Sunday, October 25, 2009

North Carolina program that helps disabled people find employment to expand

From The News & Observer:

When Richard Salem was a sophomore in high school, he got hit with a baseball. Two years later, he was blind. But that didn't stop his drive to succeed.

Salem was the first blind person to graduate from Duke Law School and was the founding partner of Salem Law Group in Tampa.

Now 62, Salem is trying to use his own experience to help others who are disabled find work. In 2002, he founded Enable America, a nonprofit that works to connect disabled people with potential employers.

The organization, based in Tampa, has selected Raleigh as one of a few key markets for expansion this year. Salem talked with staff writer Sue Stock. Here is an edited version of their conversation.

Q: Why did you pick Raleigh as an area for expansion? Raleigh is a dynamic business center that is emerging. If you look at the analytics, you see Raleigh going up, up, up. If you look at more established markets like New York, there are attitudinal barriers. People are more set in their ways. Having grown up here, I know the culture. There's the friendly Southern hospitality welcome coupled with the growth. ... [W]e don't want to go right into the brick wall in some of those tougher markets.

Q: You've compiled an impressive list of partner companies, including Blue Cross and Blue Shield of North Carolina, Rex Healthcare, RBC Bank, SAS and the Carolina Hurricanes. What is required of a company that signs on? We require leadership in the sense of trying something new. They commit to ask employees to mentor a disabled person for a day, to let them shadow them. After that, they can invite the person back or sign up for another mentoring day. ... Once they are over the fear factor, the number of people within the company that respond gives them an indication of the level of interest. And we find that they understand that this is not a philanthropic charitable thing you're doing. It's smart business. People with disabilities are 70 percent less likely to change employers. They are less likely to be late. This is their social inclusion.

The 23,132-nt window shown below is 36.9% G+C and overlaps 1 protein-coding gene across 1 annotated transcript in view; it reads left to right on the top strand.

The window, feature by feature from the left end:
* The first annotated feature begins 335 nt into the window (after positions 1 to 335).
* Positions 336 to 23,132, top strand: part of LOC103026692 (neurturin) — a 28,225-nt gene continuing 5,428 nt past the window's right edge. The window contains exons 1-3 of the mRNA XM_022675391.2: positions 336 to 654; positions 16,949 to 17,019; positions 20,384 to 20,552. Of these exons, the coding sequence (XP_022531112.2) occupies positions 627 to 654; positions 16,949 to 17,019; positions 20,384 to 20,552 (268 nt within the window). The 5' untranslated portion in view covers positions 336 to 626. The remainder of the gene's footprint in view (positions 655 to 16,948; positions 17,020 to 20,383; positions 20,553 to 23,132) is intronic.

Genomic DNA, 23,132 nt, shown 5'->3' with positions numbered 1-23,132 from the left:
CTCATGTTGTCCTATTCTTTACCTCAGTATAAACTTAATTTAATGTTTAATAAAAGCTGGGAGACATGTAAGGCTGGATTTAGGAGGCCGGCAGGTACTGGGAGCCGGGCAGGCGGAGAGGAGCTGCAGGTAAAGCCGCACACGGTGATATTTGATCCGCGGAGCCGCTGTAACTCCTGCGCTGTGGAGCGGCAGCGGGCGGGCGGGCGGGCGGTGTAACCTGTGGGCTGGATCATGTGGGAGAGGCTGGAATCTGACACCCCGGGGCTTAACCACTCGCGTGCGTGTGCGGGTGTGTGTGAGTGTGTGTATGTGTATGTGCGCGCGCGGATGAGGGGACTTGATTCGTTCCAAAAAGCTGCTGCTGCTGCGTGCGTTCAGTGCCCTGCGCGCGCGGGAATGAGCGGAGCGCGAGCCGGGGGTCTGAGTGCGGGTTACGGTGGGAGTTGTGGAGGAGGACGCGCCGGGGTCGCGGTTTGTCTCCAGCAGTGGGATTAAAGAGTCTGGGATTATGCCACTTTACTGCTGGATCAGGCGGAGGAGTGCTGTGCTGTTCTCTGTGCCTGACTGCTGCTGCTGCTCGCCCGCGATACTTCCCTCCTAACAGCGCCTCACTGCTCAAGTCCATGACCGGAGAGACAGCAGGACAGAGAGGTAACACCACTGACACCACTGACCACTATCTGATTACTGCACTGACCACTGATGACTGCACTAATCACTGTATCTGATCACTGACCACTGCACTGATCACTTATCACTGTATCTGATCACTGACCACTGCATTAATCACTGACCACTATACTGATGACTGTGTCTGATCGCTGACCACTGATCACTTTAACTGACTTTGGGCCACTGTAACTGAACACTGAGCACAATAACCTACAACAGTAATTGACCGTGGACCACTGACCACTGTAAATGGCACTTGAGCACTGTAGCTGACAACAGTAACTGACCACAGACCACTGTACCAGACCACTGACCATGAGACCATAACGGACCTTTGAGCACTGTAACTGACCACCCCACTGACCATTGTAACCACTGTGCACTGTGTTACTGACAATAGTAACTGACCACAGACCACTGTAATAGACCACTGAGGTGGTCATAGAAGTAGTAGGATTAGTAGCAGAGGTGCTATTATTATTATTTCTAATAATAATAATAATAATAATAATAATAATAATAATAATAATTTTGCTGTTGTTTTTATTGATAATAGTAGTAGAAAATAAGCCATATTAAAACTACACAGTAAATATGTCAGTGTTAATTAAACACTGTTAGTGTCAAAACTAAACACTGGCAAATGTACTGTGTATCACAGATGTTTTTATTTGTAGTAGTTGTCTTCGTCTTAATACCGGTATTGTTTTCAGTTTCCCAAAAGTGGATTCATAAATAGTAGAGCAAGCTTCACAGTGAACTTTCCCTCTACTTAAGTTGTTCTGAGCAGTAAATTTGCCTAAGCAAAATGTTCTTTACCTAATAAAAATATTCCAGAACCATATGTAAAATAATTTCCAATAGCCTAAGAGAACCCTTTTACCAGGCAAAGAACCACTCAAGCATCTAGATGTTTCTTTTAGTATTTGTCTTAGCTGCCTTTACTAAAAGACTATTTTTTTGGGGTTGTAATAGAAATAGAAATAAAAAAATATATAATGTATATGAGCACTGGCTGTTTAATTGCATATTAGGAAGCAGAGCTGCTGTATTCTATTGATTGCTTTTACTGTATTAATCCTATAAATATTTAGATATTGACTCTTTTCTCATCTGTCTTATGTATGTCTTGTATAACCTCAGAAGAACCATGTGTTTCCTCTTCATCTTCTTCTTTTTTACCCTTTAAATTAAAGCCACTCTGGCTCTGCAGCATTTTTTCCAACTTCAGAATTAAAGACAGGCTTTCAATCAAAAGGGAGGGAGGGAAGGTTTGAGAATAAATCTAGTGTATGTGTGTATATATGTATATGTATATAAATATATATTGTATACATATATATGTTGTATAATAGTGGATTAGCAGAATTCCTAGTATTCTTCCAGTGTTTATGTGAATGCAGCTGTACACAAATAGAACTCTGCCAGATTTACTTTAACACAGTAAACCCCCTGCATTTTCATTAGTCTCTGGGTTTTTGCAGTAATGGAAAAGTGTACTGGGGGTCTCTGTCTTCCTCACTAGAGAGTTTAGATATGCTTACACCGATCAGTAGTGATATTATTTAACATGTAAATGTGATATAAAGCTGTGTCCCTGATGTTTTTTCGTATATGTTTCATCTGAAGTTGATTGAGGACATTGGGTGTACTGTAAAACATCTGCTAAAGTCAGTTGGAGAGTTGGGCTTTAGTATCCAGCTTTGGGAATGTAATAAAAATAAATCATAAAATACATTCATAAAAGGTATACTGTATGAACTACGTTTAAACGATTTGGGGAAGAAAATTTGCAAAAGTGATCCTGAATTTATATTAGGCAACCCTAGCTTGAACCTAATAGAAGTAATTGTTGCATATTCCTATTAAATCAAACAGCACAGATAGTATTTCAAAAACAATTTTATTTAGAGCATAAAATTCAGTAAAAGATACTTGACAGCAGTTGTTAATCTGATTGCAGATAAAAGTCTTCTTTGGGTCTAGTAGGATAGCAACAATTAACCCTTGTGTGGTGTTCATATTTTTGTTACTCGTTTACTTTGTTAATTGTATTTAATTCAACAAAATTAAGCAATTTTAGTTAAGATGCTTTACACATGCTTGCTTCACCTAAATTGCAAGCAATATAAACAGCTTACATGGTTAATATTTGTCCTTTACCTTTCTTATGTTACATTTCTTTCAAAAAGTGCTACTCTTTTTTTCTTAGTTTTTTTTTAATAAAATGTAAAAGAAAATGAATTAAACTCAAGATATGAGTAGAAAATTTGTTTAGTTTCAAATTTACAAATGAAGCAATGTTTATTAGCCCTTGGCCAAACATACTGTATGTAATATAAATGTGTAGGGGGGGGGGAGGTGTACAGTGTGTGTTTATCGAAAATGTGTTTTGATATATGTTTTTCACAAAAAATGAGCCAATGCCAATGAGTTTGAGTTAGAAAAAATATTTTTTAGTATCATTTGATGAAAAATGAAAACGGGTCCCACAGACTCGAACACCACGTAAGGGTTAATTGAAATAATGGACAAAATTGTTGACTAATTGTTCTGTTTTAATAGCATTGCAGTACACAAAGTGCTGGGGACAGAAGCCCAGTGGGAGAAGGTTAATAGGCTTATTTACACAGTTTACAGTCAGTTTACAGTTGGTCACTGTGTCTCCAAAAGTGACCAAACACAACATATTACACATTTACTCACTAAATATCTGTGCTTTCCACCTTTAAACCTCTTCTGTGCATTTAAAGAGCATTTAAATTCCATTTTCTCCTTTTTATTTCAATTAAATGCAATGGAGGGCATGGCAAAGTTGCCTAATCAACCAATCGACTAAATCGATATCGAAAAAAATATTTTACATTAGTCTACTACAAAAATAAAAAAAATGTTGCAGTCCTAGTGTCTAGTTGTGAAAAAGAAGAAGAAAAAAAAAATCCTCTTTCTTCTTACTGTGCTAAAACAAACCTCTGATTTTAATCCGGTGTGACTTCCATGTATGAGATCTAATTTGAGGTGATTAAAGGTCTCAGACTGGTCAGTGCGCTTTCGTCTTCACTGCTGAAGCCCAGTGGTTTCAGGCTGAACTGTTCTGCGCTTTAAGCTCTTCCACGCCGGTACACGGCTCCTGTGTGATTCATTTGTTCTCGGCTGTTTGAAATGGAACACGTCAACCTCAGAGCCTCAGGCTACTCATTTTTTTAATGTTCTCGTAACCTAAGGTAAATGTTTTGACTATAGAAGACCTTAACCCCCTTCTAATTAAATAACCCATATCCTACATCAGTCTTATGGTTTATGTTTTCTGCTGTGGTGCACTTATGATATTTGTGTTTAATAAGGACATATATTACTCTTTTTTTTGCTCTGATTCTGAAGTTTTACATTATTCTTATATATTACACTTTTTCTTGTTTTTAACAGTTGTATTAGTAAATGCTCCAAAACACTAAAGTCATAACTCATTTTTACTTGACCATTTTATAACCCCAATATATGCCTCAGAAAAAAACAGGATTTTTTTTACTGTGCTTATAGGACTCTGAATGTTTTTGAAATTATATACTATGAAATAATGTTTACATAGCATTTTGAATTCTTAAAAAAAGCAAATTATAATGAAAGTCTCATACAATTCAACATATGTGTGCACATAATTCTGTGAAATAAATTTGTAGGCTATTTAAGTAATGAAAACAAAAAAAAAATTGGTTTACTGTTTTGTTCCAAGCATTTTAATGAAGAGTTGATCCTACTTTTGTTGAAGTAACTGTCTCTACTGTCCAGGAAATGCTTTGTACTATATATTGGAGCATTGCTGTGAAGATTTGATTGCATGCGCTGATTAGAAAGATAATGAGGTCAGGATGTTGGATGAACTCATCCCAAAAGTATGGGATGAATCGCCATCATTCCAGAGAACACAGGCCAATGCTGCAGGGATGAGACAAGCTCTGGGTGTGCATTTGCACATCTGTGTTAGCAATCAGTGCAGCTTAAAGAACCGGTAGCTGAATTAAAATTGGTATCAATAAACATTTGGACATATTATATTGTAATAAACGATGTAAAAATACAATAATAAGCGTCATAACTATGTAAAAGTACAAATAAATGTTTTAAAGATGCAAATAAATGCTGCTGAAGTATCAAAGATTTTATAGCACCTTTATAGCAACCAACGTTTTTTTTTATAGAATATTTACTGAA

Q: How has the economy affected what you are trying to do? Are companies turning you away because they're afraid of the monetary commitment? No. They're saying we'll give it a try, and the ones that have done it, they say it notonly is productive, but it increases morale in the workplace. Everybody's dealing with hard times right now, and there's nothing like sizing your hard time up against someone sitting next to you.

Q: What are your long-term goals for Enable America? We hope to establish a good program not only in Raleigh but in Eastern North Carolina. We've been to visit New Bern, Greenville and Fayetteville. Those people will follow the program in Raleigh. Ultimately, our goal -- my goal -- is to see that needle move by 3 percent.

Q: Where is the needle now? Depending on whose numbers you use, 67 to 72 percent of the disabled workers in the United States are unemployed, and that rate has been sustained over the last decade.

Q: How long will it take? I used to want to do that in three years, five years. But now I'm taking a lot of vitamins because it's going to take longer than that, and I want to be around.